- Question from FJB: I worry about my young children. I want to show them how strong I am and that I am still the same old mom they know, but I tire easily, and they are very fearful that I won't be here for them. How can I get them through this?
- Answers - Patricia A. Ganz, M.D. This is a very common problem for women diagnosed with breast cancer, and more difficult for women with young children and many responsibilities. After breast cancer, most women want to put on a brave front, resume their activities, and assume that nothing has changed in their life when, in fact, they may have a change in their physical stamina and new emotional issues. It is important to reassure your children that you are there for them, but you may also need to let them know that your energy level hasn't recovered so that they will understand when you are tired and can't do what they want. This can be frustrating for children, but it is better to be realistic about what you can or cannot do.
- Marisa Weiss, M.D. If you are tired and pale as a result of the treatment, don't let your family know this. They may assume the worst and think that your lack of energy and power are due to active cancer. Keeping the communication going will make things much easier for you. Not communicating regularly can make you and the people you care about feel isolated from each other.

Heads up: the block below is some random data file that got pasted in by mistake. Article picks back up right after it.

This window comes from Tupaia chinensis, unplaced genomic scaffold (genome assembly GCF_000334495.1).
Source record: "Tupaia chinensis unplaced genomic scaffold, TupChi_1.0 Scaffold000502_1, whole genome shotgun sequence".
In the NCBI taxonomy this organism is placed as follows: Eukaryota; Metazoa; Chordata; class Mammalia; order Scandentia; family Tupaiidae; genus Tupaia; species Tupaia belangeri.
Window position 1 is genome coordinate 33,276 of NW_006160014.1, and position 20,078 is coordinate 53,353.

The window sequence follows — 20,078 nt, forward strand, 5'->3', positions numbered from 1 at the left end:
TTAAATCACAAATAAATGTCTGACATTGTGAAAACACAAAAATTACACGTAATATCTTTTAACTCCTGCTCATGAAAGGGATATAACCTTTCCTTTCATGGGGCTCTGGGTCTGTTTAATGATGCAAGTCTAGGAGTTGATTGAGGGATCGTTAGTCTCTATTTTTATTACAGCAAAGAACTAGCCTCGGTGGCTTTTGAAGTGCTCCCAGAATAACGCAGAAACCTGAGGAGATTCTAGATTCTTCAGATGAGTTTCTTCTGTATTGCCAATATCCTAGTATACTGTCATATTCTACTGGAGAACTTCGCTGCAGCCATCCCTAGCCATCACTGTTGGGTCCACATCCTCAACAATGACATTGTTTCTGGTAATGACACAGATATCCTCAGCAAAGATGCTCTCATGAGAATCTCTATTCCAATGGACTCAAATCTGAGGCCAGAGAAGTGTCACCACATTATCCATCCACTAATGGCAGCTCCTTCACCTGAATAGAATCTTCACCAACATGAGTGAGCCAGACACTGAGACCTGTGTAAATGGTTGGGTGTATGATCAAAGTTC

On Wednesday, October 17, 2001, our Ask-the-Expert Online Conference was called Quality of Life. Patricia A. Ganz, M.D.,Marisa Weiss, M.D., answered your questions about how breast cancer can affect physical, emotional, social, and sexual aspects of your life.
The materials presented in these conferences do not necessarily reflect the views of Breastcancer.org. A qualified healthcare professional should be consulted before using any therapeutic product or regimen discussed. All readers should verify all information and data before employing any therapies described here.
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